Trust, Constructive. Corporation, Officers and agents. Agency, Liability of agent to third persons. Bills and Notes, Validity. Estoppel. Fraud. Notice.
An agent of a fiduciary who, with knowledge which charges him with notice, receives trust property and disposes of it in a transaction beyond the legal powers of the fiduciary, is liable as a constructive trustee to the beneficiary.
In a suit in equity by the trustee in bankruptcy of a corporation to recover funds alleged to have been diverted wrongfully from the corporation to the defendant, it appeared that the president of the corporation also was its treasurer and one of four directors and with his wife owned a majority of its stock; that, while the corporation observed the formality of holding meetings of the stockholders and directors, he was in complete control and the other directors knew nothing about the corporate business except what he occasionally chose to tell them; that he also was interested equally with a third party in a second corporation which was in financial difficulties; that he stated to the defendant that he wished to pay some of the creditors of the second corporation out of his own funds in such a way that the third party would be under obligation to pay his share, and asked the defendant to receive from him funds for that purpose, deposit them in an account in the defendant's name as trustee, pay such creditors therefrom and receive from the third party notes of the second corporation for the amount of the payments; that the defendant undertook the task and received from the one who was president and treasurer of the first corporation its checks on its funds signed by the treasurer and payable to the defendant, some of them being certified, believing them to be private funds of that officer; and that the defendant observed the signature on the checks and, although he acted in good faith and even was ignorant as to whether the maker was or was not a corporation, he
easily could have discovered the truth. There was a decree for the plaintiff. The defendant appealed. Held, that
(1) Since the defendant knew that the checks were drawn for a purpose unconnected with the business of the first corporation, he was charged with notice that its officer had no right to draw them;
(2) Personal benefits to the defendant from the transaction were not an essential to recovery by the plaintiff;
(3) The fact that some of the checks were certified before being given to the defendant did not entitle him to shut his eyes to the apparent wrongfulness of the act of the first corporation's officer in drawing them;
(4) Failure of the directors of the first corporation to perform their duties could not give its officer any right to divert corporate funds, nor estop that corporation, its stockholders or the plaintiff to seek their restoration;
(5) Since the defendant came into possession of funds which apparently and in fact belonged to the first corporation and assisted its officer in diverting them to an unlawful use, the decree was right.
BILL IN EQUITY, filed in the Superior Court with a writ of summons and attachment dated April 2, 1931, and described in the opinion.
The suit was referred to a master. Material facts found by the master are stated in the opinion. By order of Whiting, J., a final decree was entered granting the plaintiff the relief sought. The defendant appealed.
F.R. MacKenzie, for the defendant.
E.O. Proctor, for the plaintiff.
LUMMUS, J. This suit is brought by the trustee in bankruptcy of Phoenix Bond & Mortgage Company, a Massachusetts corporation, to recover funds alleged to have been wrongfully diverted from the treasury of the corporation.
In the fall of 1927, one MacClaskey, who died on December 14, 1930, and one Cashman were substantially equal owners of a Massachusetts corporation known as Hodgdon, Cashman Company, which was doing business as a stockbroker. MacClaskey also controlled another Massachusetts corporation engaged in the same business, Phoenix Bond & Mortgage Company, of which he was president, treasurer, one of four directors, and with his wife the holder of a majority of the capital stock. Two of the other three directors were mere employees, and the third was the attorney for MacClaskey. Although Phoenix Bond & Mortgage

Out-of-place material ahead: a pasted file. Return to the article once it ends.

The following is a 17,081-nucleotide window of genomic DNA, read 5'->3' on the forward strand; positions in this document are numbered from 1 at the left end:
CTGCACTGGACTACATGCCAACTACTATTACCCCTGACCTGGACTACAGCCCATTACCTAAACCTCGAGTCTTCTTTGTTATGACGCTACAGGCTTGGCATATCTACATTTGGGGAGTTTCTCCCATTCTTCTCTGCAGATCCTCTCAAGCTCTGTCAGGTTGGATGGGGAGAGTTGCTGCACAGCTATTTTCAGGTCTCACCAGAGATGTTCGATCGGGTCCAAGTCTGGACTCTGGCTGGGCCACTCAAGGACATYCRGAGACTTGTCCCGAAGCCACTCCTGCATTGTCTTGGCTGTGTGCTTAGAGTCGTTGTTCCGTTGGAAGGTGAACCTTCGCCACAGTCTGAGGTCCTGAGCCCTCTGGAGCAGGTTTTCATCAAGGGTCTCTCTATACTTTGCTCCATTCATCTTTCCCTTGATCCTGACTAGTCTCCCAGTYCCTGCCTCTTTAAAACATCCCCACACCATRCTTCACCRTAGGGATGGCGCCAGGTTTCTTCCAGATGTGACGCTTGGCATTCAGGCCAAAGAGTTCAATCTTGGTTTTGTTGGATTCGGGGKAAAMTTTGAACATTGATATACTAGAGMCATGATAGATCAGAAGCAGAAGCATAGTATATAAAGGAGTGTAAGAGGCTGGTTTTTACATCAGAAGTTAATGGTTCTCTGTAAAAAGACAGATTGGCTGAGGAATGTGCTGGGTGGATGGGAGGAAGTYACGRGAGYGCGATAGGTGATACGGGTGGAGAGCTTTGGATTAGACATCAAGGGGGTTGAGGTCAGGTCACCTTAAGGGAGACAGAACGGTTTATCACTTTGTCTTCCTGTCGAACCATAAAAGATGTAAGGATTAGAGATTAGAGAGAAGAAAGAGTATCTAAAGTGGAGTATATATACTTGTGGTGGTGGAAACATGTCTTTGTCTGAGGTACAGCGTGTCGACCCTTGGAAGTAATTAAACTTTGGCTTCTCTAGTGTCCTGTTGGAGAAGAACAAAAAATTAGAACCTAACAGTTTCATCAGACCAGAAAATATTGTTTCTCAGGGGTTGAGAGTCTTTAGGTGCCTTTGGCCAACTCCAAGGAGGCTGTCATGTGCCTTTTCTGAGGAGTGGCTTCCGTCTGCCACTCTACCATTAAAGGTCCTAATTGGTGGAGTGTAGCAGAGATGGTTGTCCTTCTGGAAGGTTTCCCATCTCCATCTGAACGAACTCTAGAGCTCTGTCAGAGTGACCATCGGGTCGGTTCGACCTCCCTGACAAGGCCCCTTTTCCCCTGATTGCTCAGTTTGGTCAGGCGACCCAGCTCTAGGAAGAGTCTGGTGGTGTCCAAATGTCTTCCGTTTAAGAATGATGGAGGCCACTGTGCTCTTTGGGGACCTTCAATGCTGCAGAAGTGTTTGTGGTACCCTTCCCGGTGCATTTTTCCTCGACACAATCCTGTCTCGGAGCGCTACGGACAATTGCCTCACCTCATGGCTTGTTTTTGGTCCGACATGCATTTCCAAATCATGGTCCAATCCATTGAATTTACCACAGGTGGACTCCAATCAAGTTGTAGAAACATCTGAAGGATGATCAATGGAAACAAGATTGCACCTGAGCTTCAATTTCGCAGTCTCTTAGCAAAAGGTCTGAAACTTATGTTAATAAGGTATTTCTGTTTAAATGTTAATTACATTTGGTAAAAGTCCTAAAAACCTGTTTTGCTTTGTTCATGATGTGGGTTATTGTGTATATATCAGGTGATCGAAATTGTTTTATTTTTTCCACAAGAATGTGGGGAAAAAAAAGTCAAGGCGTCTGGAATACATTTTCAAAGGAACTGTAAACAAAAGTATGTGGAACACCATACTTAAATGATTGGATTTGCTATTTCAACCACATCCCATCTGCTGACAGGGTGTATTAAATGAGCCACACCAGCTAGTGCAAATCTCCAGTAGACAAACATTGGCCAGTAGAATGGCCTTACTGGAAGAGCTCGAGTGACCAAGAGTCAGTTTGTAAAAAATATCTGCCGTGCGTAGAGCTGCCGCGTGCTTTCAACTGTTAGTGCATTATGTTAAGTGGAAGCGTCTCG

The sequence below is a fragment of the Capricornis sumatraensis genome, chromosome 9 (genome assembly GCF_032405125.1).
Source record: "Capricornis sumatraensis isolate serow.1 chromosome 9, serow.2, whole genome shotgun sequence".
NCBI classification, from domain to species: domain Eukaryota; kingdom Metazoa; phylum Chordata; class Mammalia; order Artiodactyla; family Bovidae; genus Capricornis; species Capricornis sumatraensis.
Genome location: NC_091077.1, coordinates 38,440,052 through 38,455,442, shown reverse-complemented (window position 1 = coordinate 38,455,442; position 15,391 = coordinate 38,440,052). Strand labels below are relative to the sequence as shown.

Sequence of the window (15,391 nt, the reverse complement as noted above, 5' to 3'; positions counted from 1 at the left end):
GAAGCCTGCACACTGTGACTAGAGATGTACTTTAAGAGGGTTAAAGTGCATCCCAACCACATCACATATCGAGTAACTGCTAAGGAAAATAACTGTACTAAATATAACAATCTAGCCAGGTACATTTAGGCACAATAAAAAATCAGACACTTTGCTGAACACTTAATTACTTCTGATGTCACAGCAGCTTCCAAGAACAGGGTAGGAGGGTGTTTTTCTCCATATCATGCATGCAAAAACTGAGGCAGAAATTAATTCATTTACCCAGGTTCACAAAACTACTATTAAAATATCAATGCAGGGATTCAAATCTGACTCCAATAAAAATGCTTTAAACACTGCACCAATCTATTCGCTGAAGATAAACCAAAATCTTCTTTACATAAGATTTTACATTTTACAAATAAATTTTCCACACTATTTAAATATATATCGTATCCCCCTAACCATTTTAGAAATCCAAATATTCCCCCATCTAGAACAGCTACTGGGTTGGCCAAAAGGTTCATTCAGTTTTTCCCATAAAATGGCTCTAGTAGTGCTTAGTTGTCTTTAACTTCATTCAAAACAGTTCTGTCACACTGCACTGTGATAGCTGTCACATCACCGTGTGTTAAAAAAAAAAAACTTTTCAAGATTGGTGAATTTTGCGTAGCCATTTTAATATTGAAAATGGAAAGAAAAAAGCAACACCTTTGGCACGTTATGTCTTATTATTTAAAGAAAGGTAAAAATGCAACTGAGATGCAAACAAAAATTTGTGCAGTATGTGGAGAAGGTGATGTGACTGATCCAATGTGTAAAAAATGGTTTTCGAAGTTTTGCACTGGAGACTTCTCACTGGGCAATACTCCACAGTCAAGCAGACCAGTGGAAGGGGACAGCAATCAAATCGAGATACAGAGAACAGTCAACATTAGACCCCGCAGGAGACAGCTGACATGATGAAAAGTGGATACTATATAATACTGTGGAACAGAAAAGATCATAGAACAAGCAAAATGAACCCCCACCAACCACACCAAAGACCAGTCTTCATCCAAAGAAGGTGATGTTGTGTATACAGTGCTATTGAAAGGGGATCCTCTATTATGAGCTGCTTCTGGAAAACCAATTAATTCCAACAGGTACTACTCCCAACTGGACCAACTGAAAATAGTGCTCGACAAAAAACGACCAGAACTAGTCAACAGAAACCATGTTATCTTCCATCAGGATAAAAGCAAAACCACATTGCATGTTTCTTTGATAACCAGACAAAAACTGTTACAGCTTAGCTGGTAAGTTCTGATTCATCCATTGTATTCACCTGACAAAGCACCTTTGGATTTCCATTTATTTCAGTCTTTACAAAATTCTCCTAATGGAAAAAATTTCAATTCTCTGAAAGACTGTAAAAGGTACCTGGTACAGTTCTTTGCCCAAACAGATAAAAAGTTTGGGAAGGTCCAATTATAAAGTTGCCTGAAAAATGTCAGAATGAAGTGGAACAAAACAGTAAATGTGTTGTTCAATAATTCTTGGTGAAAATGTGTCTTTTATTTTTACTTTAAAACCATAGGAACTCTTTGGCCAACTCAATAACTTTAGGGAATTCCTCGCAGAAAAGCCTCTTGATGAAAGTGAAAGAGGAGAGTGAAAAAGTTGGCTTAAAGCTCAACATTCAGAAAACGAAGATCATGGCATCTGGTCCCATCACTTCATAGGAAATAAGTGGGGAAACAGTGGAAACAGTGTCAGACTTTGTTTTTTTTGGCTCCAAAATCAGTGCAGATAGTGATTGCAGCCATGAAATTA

Company observed the formality of holding meetings of stockholders and directors, MacClaskey was in complete control of the corporation, and the other directors knew nothing about it except what MacClaskey occasionally chose to tell them.
Hodgdon, Cashman Company was in financial difficulties, some of its customers were asserting claims against MacClaskey and Cashman individually as well as against the corporation, and money was needed to satisfy these claims. In December, 1927, MacClaskey called upon the defendant, who had recently been admitted to the bar, and said that he wished to pay some of the creditors of Hodgdon, Cashman Company out of his own funds in such a way that Cashman would be obligated to repay his share. MacClaskey asked the defendant to receive from him funds with which to pay creditors of Hodgdon, Cashman Company, deposit them in a bank account which the defendant already had in the name of "Thomas E. Norris, Trustee," draw checks in favor of creditors as directed by MacClaskey, and receive from Cashman notes of Hodgdon, Cashman Company for the amount of the checks. MacClaskey said that he wished Cashman to think that the defendant was lending the money to Hodgdon, Cashman Company. The defendant undertook the task, believing that MacClaskey was using his own funds as represented.
In fact, without authority to do so from the Phoenix Bond & Mortgage Company beyond his implied authority as treasurer, MacClaskey drew checks payable to the defendant upon the bank account of Phoenix Bond & Mortgage Company, signed by himself "Phoenix Bond & Mortgage Co. Frank A. MacClaskey Treas.," had the checks certified in some instances, and delivered them to the defendant, who then carried out the plan proposed. The defendant examined the checks and observed the signatures, but believed that MacClaskey had the right to draw them. The master finds that in this way funds of Phoenix Bond & Mortgage Company to the amount of $8,094.21 were wrongfully diverted from its corporate purposes and applied to the use of MacClaskey and Hodgdon, Cashman